While sitting at a bar and drinking alone, Kevin (Kristoffer Polaha) meets his true love, Molly (Elizabeth Tabish). Instantly, Kevin is smitten by her to the point he is willing to make significant changes in his life, such as taking a deeper step into church and faith. As time passes, the pair get married; however, their family suffers tragedy and loss.
One day, Kevin is involved in a horrifying car accident. He wakes up in a different world, which somehow still feels familiar. Soon, Kevin meets a stranger who calls himself ‘The Benefactor’ (Neal McDonough). ‘The Benefactor’ sits with Kevin and explains that Kevin has been separated from Molly and is now in a new reality. Kevin has been “shifted” into a world where he made a different decision in the past. Now he is forced to live a completely different life in a different world while holding on with determination and seeking God’s help to try and get back home.
The Shift is a full-length feature of a short movie by the same director, Brock Heasley. Combining sci-fi and drama, it tells the story of a frustrated man’s world being turned upside down by Satan, aka ‘The Benefactor’. Within the first act alone, it’s also evident that the film retells the book of Job from the Bible. The sci-fi aspect is pleasing, and it’s apparent that other classic cult films have inspired The Shift and the world that Kevin finds himself in. While the Sci-fi aspects are pleasing, the dramatic elements are not always believable. This includes the first time Kevin meets Molly and the drama their family suffers.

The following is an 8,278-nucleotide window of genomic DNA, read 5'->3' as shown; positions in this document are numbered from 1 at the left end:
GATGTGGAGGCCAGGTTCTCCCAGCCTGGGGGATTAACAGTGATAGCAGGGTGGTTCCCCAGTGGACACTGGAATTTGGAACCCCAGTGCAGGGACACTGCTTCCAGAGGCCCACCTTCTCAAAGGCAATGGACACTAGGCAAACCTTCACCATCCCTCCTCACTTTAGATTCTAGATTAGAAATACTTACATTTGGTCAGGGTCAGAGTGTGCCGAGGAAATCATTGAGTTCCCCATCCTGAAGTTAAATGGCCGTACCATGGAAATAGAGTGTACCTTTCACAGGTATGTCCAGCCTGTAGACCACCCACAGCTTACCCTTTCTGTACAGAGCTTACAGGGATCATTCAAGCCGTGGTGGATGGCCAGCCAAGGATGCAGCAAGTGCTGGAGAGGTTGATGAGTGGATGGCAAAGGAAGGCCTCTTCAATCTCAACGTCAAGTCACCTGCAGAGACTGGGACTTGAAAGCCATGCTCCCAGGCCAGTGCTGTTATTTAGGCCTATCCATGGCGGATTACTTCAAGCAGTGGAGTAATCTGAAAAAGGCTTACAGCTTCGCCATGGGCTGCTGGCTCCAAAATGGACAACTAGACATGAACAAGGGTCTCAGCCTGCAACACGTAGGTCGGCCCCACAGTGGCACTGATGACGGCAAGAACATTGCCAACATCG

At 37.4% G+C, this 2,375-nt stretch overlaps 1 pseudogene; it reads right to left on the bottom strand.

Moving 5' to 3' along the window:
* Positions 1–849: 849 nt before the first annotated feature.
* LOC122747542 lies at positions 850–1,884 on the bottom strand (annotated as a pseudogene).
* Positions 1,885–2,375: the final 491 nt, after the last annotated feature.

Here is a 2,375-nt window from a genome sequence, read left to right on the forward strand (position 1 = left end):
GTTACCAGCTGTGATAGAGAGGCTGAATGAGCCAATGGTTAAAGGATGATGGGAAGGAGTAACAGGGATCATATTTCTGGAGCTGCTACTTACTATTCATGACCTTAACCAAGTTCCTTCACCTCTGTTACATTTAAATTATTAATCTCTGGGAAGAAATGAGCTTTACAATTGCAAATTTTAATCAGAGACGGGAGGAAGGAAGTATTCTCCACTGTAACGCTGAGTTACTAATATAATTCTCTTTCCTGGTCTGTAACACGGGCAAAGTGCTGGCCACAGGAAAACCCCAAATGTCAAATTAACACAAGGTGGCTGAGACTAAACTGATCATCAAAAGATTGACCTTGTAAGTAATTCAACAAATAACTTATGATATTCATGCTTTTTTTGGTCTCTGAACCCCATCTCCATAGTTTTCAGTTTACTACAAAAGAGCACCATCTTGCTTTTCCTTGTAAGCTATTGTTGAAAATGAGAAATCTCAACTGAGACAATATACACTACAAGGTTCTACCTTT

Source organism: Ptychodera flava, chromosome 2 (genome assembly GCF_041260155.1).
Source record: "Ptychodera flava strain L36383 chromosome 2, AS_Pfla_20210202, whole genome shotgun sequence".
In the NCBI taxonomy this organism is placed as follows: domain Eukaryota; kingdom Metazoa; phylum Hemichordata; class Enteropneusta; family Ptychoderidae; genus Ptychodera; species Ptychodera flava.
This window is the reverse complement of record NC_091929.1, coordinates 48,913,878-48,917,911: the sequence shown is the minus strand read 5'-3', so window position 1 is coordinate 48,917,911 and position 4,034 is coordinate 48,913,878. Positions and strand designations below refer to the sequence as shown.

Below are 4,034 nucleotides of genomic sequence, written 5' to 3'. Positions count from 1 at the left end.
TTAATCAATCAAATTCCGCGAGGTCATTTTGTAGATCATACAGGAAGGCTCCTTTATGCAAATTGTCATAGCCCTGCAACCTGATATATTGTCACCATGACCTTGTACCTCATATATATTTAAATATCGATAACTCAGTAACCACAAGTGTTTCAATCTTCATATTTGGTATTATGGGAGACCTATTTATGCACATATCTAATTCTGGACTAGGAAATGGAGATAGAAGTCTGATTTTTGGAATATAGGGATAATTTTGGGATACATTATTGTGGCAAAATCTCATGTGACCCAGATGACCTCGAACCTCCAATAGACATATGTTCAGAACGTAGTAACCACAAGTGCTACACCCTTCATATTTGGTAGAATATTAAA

There is no doubt that actor Neal McDonough steals the show. Not only is the actor giving a great performance as ‘The Benefactor’, but the film is most engaging and exciting whenever his character appears. Watching ‘The Benefactor’ continually taunt Kevin, hoping he’ll give up on God and accept his new fate is fun. Kristoffer Polaha as Kevin is fine, and it’s evident the actor is attempting to give a genuine, heartfelt performance. However, the other actors, including Sean Astin as Gabriel, are wasted here and forgettable and uninteresting.
Overall, The Shift tackles a different kind of concept, premise, and storyline, which has appeal given all the current pop culture surrounding multiverses. Like all films released by Angel Studio, there’s a heartfelt storyline and strong message regardless of one’s faith. The sci-fi aspects and the concept of being instantly ‘shifted’ to other realities is also fun. Neal McDonough delivers a great performance as ‘The Benefactor’, aka the Devil, and watching the film for him alone is entirely worth it. Sadly, Sean Astin feels wasted and a missed opportunity, and while elements surrounding sci-fi aspects are enjoyable, the on-screen drama struggles to create an impactful message.
The Shift (2023) is Available in Australian Cineams from TBA.